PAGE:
The Negroni, a cocktail that brings together spirit, bitter aperitif, and sweet vermouth in a knife’s-edge balance, is a modern essential. The classic (with gin and Campari) may have been the Negroni’s first expression, but it certainly isn’t the last. For Negroni Week 2020, September 14-20, we offer a handful of variations to geek out on, after a quick refresher on the original.
Negroni Week 2020
Negroni Week—a collaboration by Imbibe magazine and Campari that started back in 2013 and seeks to raise money for charities as it stretches the nation’s creativity—normally sees bartenders across the country mixing up inventive twists on the classic cocktail.
This year, amid the ongoing coronavirus pandemic, Negroni Week is online-only. Naturally, you’ll be able to participate in Zoom classes and celebrate on social media (check out the #NegroniWeek hashtag).
Negroni Week Cocktail Kit, $110.99 from SaloonBox
This includes everything you need for 12 cocktails, plus a one-year Imbibe subscription, and 10% of proceeds benefit the Restaurant Workers Community Foundation.
With the pandemic having heavily impacted bars and restaurants, this year’s charities focus on organizations that help hospitality industry employees who have been affected by COVID-19. Please consider donating if you can—you can also shop and support—and mix up a Negroni at home to raise a virtual toast.
Did Camillo Negroni, a flamboyant count and famous drinker, first ask for a splash of gin be added to his Americano cocktail back in 1920s Florence? Maybe, though others say the Negroni is more a natural evolution of the Americano. We just know we can’t get enough of them.
The traditional mixture is incredibly simple to make, yet alluringly complex in flavor, but sometimes even perfection can be improved upon—or at least it’s fun to experiment now and then. The 12 additional Negroni cocktail recipes below are mostly just as easy as the classic, but make for delicious new flavor combinations, and include a couple fizzy and frosty versions that are perfect for summer (because it’s technically not over yet!).
Equal parts Campari, gin, and sweet vermouth with an orange twist and an ice cube. It ain’t broken and doesn’t need fixing. But if you’re willing to branch out a bit, keep scrolling. Get our Classic Negroni recipe.
For a sweeter take, add a splash of blood orange that is equal parts delicious and beautiful. Serve with a slice to make any tablescape reach Ina Garten level status. Get the Blood Orange Negroni recipe.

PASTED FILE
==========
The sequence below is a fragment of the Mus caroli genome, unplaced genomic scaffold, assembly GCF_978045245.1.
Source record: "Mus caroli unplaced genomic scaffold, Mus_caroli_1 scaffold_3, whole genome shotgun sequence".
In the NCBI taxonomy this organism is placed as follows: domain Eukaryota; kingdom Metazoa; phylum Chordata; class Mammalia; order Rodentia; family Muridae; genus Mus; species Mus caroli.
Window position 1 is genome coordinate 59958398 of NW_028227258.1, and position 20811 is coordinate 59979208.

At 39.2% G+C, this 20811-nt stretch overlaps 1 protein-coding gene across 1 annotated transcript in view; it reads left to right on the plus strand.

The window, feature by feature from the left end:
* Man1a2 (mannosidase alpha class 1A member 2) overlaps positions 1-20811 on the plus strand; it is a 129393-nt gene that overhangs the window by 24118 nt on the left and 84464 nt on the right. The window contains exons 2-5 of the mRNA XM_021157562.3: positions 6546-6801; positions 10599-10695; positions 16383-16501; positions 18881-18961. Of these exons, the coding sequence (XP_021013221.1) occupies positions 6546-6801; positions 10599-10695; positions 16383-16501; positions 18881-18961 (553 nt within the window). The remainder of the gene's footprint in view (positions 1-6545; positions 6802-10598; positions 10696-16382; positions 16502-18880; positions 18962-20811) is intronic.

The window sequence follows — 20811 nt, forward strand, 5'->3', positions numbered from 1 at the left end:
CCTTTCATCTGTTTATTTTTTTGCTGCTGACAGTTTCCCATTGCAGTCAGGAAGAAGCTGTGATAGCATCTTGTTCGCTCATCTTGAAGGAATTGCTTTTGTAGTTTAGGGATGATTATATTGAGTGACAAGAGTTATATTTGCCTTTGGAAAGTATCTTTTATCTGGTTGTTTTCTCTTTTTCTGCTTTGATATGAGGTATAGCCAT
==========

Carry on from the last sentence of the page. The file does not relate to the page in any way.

Blood orange brings the sweet, but grapefruit brings the bitter. Now you have a cocktail for every mood. How happy is that happy hour now? (Very.) Get the Pomelo Grapefruit Negroni recipe.
When substituted for Campari, Cynar, an amaro that prominently contains artichoke, adds a deeper and more savory level of bitterness to the Negroni. It deepens the color, too. Get our Cynar Negroni recipe.
The Italian aperitivo Aperol stands in for Campari in a twist on the original Negroni. Aperol is made along the same lines as Campari, but it’s less bitter, milder, and contains less alcohol. Get our Aperol Negroni recipe.
Swapping the Northern Italian sparkling wine Prosecco for the gin in a classic Negroni yields something closer in spirit to the original Americano, a gentler, fizzier aperitif. It’s a natural prelude for a range of festive occasions, from wedding dinners to date night. Get our Prosecco Negroni recipe.
Blended Scotch, Cynar, and a dash of grapefruit bitters provide carefully articulated depths to the classic Negroni. We adapted ours from a recipe by Carey Jones and John D. McCarthy in Food & Wine magazine. Get our Scotch Negroni recipe.
Along the same lines, a Boulevardier cocktail is basically a Negroni that uses rye whiskey instead of gin. You’ll get a little bit more of a spicy bite. Get the Rye Negroni recipe.
Related Reading: What Is the Difference Between Whiskey, Bourbon, Rye, and Scotch?
Tequila blanco stands in for gin in a version of the Negroni that expresses global solidarity. The grassy, vegetal taste of agave gives this version a subtle freshness. Get our Tequila Negroni recipe.
10. Slushy Negroni
Sometimes classic needs to kick back and have fun. To the textbook Negroni, we factored in a blender, ice cubes, and a bit of simple syrup to yield something to hang out with around the pool. Get our Slushy Negroni recipe.
Bittersweet cocktail…bittersweet chocolate; makes sense, and sounds delicious. The twist comes in the form of a simple syrup made from unsweetened cocoa powder, orange extract, turbinado sugar, and water. Try this one as an after-dinner drink/liquid dessert. Get the Chocolate Orange Negroni recipe.
13. Virgin Negroni
If you don’t drink but want to experience the flavors of the spirit-forward Negroni, well, you have a bit of a project ahead of you—but if you like to tinker, it’s well worth it. We call for making two infusions of nonalcoholic white and red wines, adding citrus peel and toasted spices like juniper and anise to mimic the spicy, herbal complexity of gin and sweet vermouth. The Campari is swapped out for Italian Sanbittèr soda, which is bright red and bitter in the best way. Get our Virgin Negroni recipe.
Sanbitter Rosso Soda, $17.49 from Amazon
This nonalcoholic drink evokes the flavor and color of Campari but with a bit of fizz; one reviewer recommends mixing with orange juice for a good nonalcoholic Negroni substitute.
Header image by Chowhound.